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In today’s class, we will be talking about question tags: asking and respond to question tag. Enjoy the class!
Question Tags: asking and respond to question tag
What are Question Tags?
Question tags are short questions used at the end of the statements to confirm if the statement is true or not. It may also be used to evoke a reply from the person you are speaking to. The subject of a question tag is always a pronoun.
E.g. It’s very hot, isn’t it?
Question tags are used in a number of ways: negative or positive, with or without an auxiliary verb, with a modal verb, etc.
Negative question tag:
If the main sentence is positive, the question tag should be negative. The pattern followed by a negative question tag is:
auxiliary + n’t + subject
Examples of negative question tag
- You are free, aren’t you?
- George broke the glass, didn’t he?
- Your sister cooks well, doesn’t she?
- She can swim well, can’t she?
Positive question tag:
If the main sentence is negative, the question tag should be positive. The pattern followed by a positive question tag is:
auxiliary + subject
Examples of positive question tag
- You aren’t busy, are you?
- He can’t drive, can he?
- Ayo doesn’t work hard, does he?
- They haven’t come yet, have they?
Question tags with an auxiliary verb:
If there is an auxiliary verb (be, have, do, is, etc.) in the main sentence, the question tag also contains the same auxiliary verb.
E.g. It’s raining, isn’t it?
Similarly, if there is a modal verb (could, can, should, etc.) in the main sentence, the question tag is also constructed with the same modal verb.
E.g. They couldn’t hear him, could they?
Question tags without an auxiliary verb:
In case, the main part of the sentence doesn’t contain an auxiliary verb, the question tag is constructed with the relevant form of ‘do’. E.g. He eats fish, doesn’t he?
Exceptions in question tags
There are certain peculiarities in the usage of question tags that don’t follow the above-mentioned rules. Examples:
- Let’s go to the beach, shall we?
- Wait a minute, can you?
- Have some more rice, will you?
- Somebody has called, haven’t they?
- There is a mosque in that street, isn’t there?
Additionally, the intonation of question tags in spoken English varies. In case of a real question, you speak with a rising intonation while if you already know the answer, you speak with a falling intonation.
When we are sure of the answer and we are simply encouraging response, the intonation in the question tag goes down:
- This is your car, isn’t it?
(Your voice goes down when you say isn’t it.)
When we are not sure and want to check information, the intonation in the question tag goes up:
- He is from France, isn’t he?
(Your voice goes up when you say isn’t he.)
Narrative and descriptive composition – narrating piece of writing or events for guide
A narrative often reflects your personal experience, explaining what happened during some sort of experience. Stories are narrative, and narrative essays have a similar purpose of telling the events to a reader. Narrative essay topics include recounting an experience where you learned something significant, your first day at school, your first job interview, a frightening encounter, an experience that changed your life and two differing versions of the same event. Narration is not always a personal experience, though; a book report is narrative since it typically spells out the plot of the book or story.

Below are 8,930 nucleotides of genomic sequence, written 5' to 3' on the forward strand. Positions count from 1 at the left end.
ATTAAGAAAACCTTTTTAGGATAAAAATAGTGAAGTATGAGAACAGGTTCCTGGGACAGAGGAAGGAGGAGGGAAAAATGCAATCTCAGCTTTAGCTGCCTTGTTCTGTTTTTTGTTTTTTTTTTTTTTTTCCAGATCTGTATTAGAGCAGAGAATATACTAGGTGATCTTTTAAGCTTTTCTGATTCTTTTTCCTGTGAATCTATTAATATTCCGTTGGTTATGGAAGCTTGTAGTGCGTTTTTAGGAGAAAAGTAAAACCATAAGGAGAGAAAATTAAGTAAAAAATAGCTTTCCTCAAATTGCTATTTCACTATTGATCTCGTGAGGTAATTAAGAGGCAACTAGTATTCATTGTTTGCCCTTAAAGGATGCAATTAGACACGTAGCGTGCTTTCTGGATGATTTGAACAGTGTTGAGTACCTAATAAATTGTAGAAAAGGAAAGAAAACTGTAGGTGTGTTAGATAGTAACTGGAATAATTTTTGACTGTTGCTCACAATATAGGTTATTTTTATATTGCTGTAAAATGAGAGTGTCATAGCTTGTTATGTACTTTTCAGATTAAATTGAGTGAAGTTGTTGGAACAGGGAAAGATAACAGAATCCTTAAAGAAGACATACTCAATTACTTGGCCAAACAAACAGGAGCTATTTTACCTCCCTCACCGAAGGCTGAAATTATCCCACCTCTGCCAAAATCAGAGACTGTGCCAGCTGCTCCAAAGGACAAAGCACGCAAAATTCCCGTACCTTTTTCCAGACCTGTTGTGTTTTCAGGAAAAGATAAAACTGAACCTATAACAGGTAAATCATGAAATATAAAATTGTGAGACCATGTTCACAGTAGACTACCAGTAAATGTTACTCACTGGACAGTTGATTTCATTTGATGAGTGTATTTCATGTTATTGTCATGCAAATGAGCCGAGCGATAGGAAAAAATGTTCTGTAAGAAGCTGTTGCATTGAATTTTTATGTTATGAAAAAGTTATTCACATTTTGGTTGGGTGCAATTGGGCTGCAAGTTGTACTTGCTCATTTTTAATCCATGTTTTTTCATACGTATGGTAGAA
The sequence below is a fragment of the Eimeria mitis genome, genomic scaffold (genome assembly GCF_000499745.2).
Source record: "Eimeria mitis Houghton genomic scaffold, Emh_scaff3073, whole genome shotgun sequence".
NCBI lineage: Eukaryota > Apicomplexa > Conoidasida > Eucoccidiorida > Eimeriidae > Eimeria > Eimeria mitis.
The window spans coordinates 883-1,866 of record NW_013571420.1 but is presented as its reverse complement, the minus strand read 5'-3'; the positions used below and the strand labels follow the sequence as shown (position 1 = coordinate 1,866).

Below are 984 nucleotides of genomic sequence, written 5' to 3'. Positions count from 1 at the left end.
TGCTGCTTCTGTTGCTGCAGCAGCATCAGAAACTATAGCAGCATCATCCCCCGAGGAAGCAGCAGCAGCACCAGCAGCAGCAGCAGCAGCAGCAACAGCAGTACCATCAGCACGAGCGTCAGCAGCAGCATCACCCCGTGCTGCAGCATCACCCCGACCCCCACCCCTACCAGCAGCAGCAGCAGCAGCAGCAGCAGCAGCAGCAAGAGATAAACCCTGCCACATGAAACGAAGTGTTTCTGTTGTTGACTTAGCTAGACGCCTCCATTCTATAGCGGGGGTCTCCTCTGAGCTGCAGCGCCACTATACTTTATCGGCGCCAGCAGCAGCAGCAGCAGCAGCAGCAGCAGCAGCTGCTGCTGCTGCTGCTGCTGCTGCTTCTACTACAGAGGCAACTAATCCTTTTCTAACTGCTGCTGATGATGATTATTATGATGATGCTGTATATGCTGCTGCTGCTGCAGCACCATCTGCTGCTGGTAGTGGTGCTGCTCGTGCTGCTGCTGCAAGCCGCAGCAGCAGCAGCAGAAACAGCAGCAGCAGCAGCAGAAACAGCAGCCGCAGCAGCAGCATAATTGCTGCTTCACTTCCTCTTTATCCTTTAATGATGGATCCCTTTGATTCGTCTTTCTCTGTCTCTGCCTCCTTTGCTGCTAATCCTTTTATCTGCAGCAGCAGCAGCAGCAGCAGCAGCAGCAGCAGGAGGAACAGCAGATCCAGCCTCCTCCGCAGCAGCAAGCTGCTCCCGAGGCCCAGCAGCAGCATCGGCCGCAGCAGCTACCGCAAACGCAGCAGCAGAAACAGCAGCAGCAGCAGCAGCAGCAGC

The most common types of writing assignments students encounter in composition classes are exposition, argument, narration and description. While all these modes allow a writer to explain an idea or event, they differ in the specific intent. A narrative tells a story about an event, while description creates a picture of a person, place, thing, or event for the reader.
Description uses sensory detail (sights, sounds, tastes, and smells) to describe a scene, person or feeling to a reader. As you describe, you create a three-dimensional picture so your reader can experience the item, place, person, or emotion along with the reading. Descriptive essay topics include your favourite place, your bedroom, your best friend, the most unusual object you own, an art exhibit, the best or worst teacher you ever had, your ideal job or dream home.
Stress and intonation – Expressing stressed and unstressed pattern
Stress is about which sounds we emphasise in words and sentences. For example, in the word ‘banana’ the stress is on the second syllable, in the word ‘orange’ the stress is on the first syllable. In sentences, we usually stress the most important, ‘content’ words.
Intonation is the way the pitch of a speaker’s voice goes up or down as they speak. We use intonation to help get our message across.
Understanding which words to stress
To begin, you need to understand which words we generally stress and which we do not stress.
Stress words are considered content words such as:
- Nouns (e.g., kitchen, Peter)
- (Most) main verbs (e.g., visit, construct)
- Adjectives (e.g., beautiful, interesting)
- Adverbs (e.g., often, carefully)
- Negatives including negative helping verbs, and words with “no” such as “nothing,” “nowhere,” etc.
- Words expressing quantities (e.g., a lot of, a few, many, etc.)
Non-stressed words are considered function words such as:
- Determiners (e.g., the, a, some, a few)
- Auxiliary verbs (e.g., don’t, am, can, were)
- Prepositions (e.g., before, next to, opposite)
- Conjunctions (e.g., but, while, as)
- Pronouns (e.g., they, she, us)
- Verbs “have” and “be” even when used as main verbs
In our next class, we will be talking about Question Tags: Making Sentences, Adding the Question Tags. We hope you enjoyed the class.
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